The reason why it is so hard (impossible) to project future salary cap figures is because of what all goes into determining the league’s BRI. Items that are added into the BRI include regular season gate receipts, broadcast rights, exhibition game proceeds, playoff gate proceeds, novelty and program and concession sales, parking, proceeds from team sponsorships, proceeds from team promotions, arena club revenues, proceeds from summer camps, proceeds from non-NBA basketball tournaments, proceeds from mascot and dance team appearances, proceeds from beverage sale rights, 40% of proceeds from arena signage, 40% of proceeds from luxury suites, 45%-50% of proceeds from naming rights, proceeds from other premium seat licenses, and proceeds received by NBA Properties, including international television, sponsorships, revenues from NBA Entertainment, the All-Star Game, the McDonald’s Championship, and other NBA special events.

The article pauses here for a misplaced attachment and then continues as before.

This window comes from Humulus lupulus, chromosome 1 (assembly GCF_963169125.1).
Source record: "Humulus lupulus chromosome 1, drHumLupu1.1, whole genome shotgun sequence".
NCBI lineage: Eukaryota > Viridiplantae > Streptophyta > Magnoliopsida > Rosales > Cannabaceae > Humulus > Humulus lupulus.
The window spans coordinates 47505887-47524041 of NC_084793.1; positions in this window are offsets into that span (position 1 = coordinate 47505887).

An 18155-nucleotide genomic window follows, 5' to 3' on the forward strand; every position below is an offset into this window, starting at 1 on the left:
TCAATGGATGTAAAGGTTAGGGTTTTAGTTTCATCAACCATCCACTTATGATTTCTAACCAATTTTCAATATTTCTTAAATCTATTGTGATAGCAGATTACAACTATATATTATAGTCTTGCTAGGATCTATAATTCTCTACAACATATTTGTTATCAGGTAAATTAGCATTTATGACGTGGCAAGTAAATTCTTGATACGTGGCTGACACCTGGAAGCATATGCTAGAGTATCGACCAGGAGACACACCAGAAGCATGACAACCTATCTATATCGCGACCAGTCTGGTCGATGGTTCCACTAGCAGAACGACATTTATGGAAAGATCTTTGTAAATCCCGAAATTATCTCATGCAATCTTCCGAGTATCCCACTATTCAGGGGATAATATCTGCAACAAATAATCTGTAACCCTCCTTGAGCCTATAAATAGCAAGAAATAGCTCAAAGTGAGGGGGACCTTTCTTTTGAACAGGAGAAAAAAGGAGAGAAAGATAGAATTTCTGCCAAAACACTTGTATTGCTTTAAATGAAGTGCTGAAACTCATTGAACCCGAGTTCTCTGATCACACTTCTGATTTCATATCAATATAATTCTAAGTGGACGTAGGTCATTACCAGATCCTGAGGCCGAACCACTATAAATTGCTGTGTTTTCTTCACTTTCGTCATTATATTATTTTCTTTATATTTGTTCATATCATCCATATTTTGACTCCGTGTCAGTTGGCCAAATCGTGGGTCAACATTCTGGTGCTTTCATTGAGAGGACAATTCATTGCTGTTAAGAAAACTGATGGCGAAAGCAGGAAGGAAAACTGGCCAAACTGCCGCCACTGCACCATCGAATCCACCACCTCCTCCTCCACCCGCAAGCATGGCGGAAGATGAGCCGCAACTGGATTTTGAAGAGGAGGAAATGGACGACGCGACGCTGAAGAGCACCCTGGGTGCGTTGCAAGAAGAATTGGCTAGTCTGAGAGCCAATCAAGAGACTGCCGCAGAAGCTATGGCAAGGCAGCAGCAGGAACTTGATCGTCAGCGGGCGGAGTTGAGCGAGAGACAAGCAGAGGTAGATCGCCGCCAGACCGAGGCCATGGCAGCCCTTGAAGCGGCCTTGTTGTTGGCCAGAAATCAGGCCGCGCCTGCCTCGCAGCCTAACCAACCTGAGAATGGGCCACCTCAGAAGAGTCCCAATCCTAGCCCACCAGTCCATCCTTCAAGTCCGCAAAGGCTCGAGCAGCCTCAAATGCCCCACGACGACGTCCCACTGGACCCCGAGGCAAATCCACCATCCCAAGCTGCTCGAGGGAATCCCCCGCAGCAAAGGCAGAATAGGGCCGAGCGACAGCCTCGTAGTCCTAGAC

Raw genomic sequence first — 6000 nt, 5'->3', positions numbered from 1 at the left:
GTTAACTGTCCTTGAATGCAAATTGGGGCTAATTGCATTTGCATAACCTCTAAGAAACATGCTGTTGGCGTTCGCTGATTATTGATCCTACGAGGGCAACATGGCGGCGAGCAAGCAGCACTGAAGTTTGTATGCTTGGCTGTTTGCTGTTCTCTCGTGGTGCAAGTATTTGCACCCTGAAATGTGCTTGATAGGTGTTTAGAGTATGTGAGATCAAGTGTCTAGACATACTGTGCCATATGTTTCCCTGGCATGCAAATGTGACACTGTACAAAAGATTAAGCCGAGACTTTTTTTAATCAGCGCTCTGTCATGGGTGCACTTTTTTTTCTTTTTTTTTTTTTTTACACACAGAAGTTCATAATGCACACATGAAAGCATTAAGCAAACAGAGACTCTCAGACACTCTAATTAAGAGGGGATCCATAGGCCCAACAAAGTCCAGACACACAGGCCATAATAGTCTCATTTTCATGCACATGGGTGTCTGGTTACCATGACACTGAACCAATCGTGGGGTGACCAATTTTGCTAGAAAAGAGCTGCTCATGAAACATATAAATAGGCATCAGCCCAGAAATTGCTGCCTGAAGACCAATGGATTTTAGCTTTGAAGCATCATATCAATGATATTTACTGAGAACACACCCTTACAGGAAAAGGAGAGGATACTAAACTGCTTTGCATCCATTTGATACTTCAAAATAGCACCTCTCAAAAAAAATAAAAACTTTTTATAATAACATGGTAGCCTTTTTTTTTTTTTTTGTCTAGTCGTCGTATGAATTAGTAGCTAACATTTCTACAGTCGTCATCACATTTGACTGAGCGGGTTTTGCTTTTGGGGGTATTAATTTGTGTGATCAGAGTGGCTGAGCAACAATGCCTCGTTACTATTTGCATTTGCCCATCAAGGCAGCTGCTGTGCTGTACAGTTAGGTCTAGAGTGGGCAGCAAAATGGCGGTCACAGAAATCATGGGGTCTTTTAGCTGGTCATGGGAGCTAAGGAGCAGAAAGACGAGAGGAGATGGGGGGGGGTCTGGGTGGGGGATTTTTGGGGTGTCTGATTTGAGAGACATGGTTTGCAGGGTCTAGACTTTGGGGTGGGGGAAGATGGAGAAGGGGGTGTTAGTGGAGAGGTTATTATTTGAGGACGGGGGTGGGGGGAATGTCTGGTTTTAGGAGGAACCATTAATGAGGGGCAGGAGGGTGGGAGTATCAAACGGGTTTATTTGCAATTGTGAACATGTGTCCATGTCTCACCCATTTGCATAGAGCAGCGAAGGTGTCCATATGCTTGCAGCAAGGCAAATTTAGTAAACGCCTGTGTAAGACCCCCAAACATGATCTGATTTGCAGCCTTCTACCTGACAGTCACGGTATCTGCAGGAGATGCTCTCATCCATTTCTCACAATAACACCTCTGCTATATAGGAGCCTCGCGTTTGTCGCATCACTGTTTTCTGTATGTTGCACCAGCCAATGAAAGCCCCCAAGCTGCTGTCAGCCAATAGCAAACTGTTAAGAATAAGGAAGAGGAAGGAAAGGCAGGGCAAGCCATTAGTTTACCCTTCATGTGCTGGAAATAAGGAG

In other words, I challenge anyone to accurately predict each of the numbers for every single one of those categories. It can’t be done. The best we can do is look at the annual increases for the existing CBA to get an idea of the average annual increase. For the first year of this current Agreement, the summer of 2005, they used a number of 49.5% of the BRI rather than 51%. This left us with a cap that year of $49.5 million. In 2006 it was $53.135 million, 2007 it was $55.63 million, and this year it is $58.68. If we pretend for a minute that they had used the 51% number for 2005, the cap would have been $50.9 million. This leaves us with increases of $2.235 million, $2.495 million, and $3.05 million respectively, for an average increase of $2.593 million. If we project that rate forward for 2 more years, that would give us a salary cap of $63.866 million for 2010. However, it’s important to note that the annual increases have been getting larger every year, so it’s safe to say the cap could easily be $64 million by 2010, so for the purposes of this post, we will use $64 million as our projected 2010 salary cap.